Gilgamesh is lost in the Rift, fighting monster after monster, and does not make a reappearance until the party attacks him there, with Gilgamesh thinking they are more monsters before recognizing them. However, Gilgamesh has changed, and he no longer wishes to serve Exdeath. He simply wants to leave the Rift and go back to the real world. However, he realizes there is no way to do this.

As a result, when the party attacks Necrophobe, Gilgamesh arrives to support the party. He sacrifices himself to save the party and defeat Necrophobe. If the player manages to defeat Necrophobe before Gilgamesh sacrifices himself, he can be considered alive, although will not appear for the rest of the game. Despite his sacrifice, Gilgamesh went on to appear in many games to follow.

Spoilers end here.

Final Fantasy VI



Gilgamesh appears as an Esper in the Game Boy Advance version. If the player bets the rare sword Excalipoor that can be bought in the Jidoor Auction House in the Dragon's Neck Colosseum, they are put in a battle against an Onion Dasher. Win or lose the battle, Gilgamesh challenges the party to a battle for the Excalipoor.

His sprite is a modified version of his Final Fantasy V sprite, and his AI script is similar to the second battle with him in the same game, involving him casting buffs on himself and using Jump when his HP drops low. Continuing the tradition, the party can steal Genji equipment from him in the battle. If he is defeated, he acknowledges the party's strength and gives himself up as Magicite.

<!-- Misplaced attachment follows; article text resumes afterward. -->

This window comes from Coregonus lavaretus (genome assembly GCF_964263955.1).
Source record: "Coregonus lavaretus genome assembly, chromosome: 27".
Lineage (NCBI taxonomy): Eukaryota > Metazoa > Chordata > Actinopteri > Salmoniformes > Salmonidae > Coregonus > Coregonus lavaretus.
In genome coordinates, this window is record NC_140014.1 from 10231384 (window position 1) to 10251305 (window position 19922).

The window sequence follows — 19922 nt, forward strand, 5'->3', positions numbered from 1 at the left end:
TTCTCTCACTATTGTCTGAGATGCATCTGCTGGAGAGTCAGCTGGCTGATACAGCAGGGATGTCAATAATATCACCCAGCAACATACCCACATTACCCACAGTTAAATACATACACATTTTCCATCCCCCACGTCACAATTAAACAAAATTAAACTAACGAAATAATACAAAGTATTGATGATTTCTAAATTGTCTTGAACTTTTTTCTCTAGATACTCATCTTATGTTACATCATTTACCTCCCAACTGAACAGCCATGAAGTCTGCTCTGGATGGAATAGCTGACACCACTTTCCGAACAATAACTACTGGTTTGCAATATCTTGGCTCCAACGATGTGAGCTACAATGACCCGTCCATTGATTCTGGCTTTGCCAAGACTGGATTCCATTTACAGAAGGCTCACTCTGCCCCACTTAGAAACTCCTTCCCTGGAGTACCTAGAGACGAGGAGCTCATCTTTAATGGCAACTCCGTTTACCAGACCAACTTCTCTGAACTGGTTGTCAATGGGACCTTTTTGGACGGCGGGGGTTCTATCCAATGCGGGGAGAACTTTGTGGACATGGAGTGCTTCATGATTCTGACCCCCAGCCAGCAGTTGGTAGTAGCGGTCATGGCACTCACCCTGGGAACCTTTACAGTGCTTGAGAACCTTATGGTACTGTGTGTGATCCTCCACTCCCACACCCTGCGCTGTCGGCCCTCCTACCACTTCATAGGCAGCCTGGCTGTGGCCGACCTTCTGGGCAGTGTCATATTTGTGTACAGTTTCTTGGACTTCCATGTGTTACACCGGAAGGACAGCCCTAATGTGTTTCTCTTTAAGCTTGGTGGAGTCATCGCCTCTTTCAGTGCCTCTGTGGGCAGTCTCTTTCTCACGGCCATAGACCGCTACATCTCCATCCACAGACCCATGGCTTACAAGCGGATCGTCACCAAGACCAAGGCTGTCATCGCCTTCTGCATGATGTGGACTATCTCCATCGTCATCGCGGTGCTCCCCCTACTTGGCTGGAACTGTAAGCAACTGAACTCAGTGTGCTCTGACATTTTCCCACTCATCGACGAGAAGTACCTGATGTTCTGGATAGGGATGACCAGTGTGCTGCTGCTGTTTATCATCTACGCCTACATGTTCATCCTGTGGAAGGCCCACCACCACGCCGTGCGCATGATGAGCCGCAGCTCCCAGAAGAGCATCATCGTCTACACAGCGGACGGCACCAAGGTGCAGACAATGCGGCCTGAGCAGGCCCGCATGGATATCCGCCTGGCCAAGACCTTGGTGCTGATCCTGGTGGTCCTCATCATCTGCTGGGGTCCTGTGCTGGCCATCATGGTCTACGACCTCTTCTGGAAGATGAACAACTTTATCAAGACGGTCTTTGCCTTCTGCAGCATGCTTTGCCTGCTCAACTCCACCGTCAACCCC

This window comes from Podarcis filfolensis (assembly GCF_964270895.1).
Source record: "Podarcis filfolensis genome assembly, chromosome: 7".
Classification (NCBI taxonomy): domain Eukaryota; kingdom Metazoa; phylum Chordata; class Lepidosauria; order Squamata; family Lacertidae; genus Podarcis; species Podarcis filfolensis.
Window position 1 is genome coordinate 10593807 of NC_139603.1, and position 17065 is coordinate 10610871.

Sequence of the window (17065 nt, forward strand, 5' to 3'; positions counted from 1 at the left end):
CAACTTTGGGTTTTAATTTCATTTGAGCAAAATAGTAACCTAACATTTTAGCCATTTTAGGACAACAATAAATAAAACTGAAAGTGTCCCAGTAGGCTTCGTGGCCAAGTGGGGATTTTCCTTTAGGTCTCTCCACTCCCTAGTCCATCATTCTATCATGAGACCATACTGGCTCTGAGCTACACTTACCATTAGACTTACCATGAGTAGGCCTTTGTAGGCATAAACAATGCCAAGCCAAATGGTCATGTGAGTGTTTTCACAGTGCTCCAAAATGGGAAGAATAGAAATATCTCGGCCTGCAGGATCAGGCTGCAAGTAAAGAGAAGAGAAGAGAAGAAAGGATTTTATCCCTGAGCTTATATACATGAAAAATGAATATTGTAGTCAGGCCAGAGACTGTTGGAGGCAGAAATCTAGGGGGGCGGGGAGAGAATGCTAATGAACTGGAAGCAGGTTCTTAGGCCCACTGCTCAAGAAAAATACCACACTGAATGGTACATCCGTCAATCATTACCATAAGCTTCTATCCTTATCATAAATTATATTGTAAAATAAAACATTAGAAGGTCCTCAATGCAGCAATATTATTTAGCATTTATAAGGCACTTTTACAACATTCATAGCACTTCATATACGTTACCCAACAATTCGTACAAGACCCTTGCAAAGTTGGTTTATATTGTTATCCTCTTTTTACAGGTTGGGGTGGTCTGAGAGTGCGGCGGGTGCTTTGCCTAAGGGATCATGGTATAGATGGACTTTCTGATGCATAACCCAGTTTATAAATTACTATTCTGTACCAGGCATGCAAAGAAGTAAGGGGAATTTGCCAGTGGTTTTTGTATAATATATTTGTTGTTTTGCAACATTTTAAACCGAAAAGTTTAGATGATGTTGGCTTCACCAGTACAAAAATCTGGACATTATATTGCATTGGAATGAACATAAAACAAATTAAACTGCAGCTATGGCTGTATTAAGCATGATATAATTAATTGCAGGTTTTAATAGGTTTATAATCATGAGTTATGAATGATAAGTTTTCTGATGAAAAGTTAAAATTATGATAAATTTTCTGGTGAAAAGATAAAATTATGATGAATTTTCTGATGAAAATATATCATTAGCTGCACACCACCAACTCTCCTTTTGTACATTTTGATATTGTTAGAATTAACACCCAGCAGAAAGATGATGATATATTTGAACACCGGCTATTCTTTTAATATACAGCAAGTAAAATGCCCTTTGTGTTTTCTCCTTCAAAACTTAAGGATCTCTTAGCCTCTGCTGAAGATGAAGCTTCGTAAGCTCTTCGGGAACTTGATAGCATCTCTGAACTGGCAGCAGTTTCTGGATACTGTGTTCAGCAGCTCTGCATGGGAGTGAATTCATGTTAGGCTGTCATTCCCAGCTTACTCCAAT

Once defeated at Dragon's Neck Coliseum, he is acquired as an esper. He costs 99 MP to summon and randomly uses one of four attacks:

  • Excalipoor - Deals 1 damage to all enemies.
  • Excalibur - Deals moderate damage to all enemies. Has a power of 120 and is holy-elemental.
  • Masamune - Deals heavy damage to all enemies. Has a power of 99.
  • Enkidu - Gilgamesh's demon-like companion deals damage to all enemies. Has a power of 200.

Gilgamesh teaches the following spells:

Gilgamesh's magicite grants +2 Strength at level up.

Final Fantasy VIII

See the Summon sequence here

Gilgamesh appears as a pseudo-Guardian Force only obtainable if the party acquired Odin before entering the Lunatic Pandora and fighting Seifer at the end of disc 3 (if Odin is obtained after the fight, acquiring Gilgamesh will not be possible). Odin will attack at the beginning of the battle, but Seifer will use Zantetsuken Reverse and slice Odin in half instead.